PURPOSE: For neurodevelopmental disorders (NDDs), etiological evaluation can be a diagnostic odyssey involving numerous genetic tests, underscoring the need to develop a streamlined algorithm maximizing molecular diagnostic yield for this clinical indication. Our objective was to compare the yield of exome sequencing (ES) with that of chromosomal microarray (CMA), the current first-tier test for NDDs. METHODS: We performed a PubMed scoping review and meta-analysis investigating the diagnostic yield of ES for NDDs as the basis of a consensus development conference. We defined NDD as global developmental delay, intellectual disability, and/or autism spectrum disorder. The consensus development conference included input from genetics professionals, pediatric neurologists, and developmental behavioral pediatricians. RESULTS: After applying strict inclusion/exclusion criteria, we identified 30 articles with data on molecular diagnostic yield in individuals with isolated NDD, or NDD plus associated conditions (such as Rett-like features). Yield of ES was 36% overall, 31% for isolated NDD, and 53% for the NDD plus associated conditions. ES yield for NDDs is markedly greater than previous studies of CMA (15-20%). CONCLUSION: Our review demonstrates that ES consistently outperforms CMA for evaluation of unexplained NDDs. We propose a diagnostic algorithm placing ES at the beginning of the evaluation of unexplained NDDs.

8.
Public Health Genomics ; : 1-11, 2019 Jun 04.
Artigo em Inglês | MEDLINE | ID: mdl-31163445

RESUMO

BACKGROUND/AIMS: Ashkenazi Jews have a 1:40 prevalence of BRCA1/2 mutations. Orthodox Jews are an understudied population with unique cultural and religious factors that may influence BRCA1/2 genetic testing uptake. METHODS: Using a mixed-methods approach, we conducted a cross-sectional survey and focus groups among Orthodox Jewish women in New York/New Jersey to explore factors affecting decision-making about BRCA1/2 genetic testing. RESULTS: Among 321 evaluable survey participants, the median age was 47 years (range, 25-82); 56% were Modern Orthodox and 44% Yeshivish/Chassidish/other; 84% were married; 7% had a personal history of breast or ovarian cancer. Nearly 20% of the women had undergone BRCA1/2genetic testing. Predictors of genetic testing uptake included being Modern Orthodox (odds ratio [OR] = 2.31), married (OR = 3.49), and having a personal or family history of breast or ovarian cancer (OR = 9.74). Focus group participants (n = 31) confirmed the importance of rabbinic consultation in medical decision-making and revealed that stigma was a prominent factor in decisions about BRCA1/2 testing due to its potential impact on marriageability. CONCLUSION: In order to increase the uptake of BRCA1/2 genetic testing among the Orthodox Jewish population, it is crucial to understand religious and cultural factors, such as stigma and effect on marriageability, and engage religious leaders in raising awareness within the community.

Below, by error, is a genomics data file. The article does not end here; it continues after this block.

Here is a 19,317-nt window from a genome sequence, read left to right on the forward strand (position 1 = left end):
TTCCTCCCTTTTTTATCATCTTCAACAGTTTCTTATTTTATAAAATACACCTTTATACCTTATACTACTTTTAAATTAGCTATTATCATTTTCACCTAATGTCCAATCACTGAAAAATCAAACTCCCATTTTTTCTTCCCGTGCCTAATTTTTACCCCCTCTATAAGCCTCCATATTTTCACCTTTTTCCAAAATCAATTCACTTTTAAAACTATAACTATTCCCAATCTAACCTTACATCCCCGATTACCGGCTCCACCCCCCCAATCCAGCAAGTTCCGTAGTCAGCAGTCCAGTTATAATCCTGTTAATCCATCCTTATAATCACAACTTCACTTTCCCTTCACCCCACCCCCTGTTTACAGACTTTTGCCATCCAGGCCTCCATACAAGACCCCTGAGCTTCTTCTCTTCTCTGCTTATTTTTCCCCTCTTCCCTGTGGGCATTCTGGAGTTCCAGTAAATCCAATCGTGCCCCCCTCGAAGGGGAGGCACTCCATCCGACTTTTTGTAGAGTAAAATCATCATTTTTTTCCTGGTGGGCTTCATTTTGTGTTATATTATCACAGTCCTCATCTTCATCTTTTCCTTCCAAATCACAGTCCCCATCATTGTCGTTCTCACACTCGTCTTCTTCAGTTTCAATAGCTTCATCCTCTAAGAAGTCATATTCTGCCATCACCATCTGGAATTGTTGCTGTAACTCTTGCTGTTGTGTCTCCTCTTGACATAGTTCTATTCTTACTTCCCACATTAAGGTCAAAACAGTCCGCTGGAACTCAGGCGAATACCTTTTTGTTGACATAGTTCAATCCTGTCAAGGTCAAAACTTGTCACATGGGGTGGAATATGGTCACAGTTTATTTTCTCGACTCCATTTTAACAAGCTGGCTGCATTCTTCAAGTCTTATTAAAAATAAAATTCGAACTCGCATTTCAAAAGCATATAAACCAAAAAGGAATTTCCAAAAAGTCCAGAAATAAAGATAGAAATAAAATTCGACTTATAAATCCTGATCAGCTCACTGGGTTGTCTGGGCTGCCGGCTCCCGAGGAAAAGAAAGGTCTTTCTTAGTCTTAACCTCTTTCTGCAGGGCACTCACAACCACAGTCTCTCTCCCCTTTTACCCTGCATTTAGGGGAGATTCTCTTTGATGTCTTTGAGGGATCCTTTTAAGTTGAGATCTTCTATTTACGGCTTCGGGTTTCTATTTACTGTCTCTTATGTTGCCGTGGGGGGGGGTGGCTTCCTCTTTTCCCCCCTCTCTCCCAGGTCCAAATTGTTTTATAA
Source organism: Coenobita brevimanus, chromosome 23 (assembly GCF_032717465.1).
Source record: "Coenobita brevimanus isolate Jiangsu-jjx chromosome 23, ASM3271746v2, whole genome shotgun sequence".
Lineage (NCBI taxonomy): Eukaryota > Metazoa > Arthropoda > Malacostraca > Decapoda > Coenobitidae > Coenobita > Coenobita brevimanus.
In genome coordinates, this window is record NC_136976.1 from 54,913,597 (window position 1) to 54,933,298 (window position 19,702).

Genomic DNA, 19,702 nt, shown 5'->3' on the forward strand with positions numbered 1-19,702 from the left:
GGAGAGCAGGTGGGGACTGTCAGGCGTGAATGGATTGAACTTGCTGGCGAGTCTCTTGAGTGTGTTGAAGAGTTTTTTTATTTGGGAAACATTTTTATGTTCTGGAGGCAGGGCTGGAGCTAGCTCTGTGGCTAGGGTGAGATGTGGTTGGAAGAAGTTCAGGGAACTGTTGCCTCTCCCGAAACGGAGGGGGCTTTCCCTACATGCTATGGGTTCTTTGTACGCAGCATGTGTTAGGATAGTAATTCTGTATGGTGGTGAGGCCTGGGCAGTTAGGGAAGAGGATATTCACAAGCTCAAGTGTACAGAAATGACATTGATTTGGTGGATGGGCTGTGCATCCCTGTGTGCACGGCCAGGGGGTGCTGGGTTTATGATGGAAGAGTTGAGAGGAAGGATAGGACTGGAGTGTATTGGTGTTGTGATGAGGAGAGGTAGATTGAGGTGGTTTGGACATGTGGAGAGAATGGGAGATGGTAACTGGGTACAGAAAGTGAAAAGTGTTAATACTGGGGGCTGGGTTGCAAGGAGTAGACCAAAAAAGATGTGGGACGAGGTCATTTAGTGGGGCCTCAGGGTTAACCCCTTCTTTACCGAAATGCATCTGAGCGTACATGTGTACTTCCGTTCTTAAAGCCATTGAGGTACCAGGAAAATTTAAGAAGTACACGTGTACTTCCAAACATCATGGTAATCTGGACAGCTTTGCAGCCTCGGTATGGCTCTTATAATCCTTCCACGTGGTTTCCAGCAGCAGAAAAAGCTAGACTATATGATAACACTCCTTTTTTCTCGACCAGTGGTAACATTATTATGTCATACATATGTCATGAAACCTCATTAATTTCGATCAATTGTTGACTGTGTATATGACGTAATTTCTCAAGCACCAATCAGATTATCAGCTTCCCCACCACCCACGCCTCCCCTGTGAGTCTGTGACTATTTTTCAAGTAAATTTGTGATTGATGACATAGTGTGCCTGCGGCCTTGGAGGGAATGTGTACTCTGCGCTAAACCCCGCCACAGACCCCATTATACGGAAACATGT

9.
Genet Med ; 2019 Jun 13.
Artigo em Inglês | MEDLINE | ID: mdl-31189963

RESUMO

PURPOSE: As exome and genome sequencing (ES/GS) enters the clinic, there is an urgent need to understand the psychological effects of test result disclosure. Through a Clinical Sequencing Exploratory Research (CSER), phase 1 (CSER1) Consortium collaboration, we evaluated participants' psychological outcomes across multiple clinical settings. METHODS: We conducted a random effects meta-analysis of state anxiety (Hospital Anxiety and Depression Scale [HADS]/Generalized Anxiety Disorder 7-item), depressive symptoms (HADS/Personal Health Questionnaire 9-item), and multidimensional impact (i.e., test-related distress, uncertainty and positive impact: modified Multidimensional Impact of Cancer Risk Assessment/Feelings About Genomic Testing Results scale). RESULTS: Anxiety and depression did not increase significantly following test result disclosure. Meta-analyses examining mean differences from pre- to postdisclosure revealed an overall trend for a decrease in participants' anxiety. We observed low levels of test-related distress and perceptions of uncertainty in some populations (e.g., pediatric patients) and a wide range of positive responses. CONCLUSION: Our findings across multiple clinical settings suggest no clinically significant psychological harms from the return of ES/GS results. Some populations may experience low levels of test-related distress or greater positive psychological effects. Future research should further investigate the reasons for test-related psychological response variation.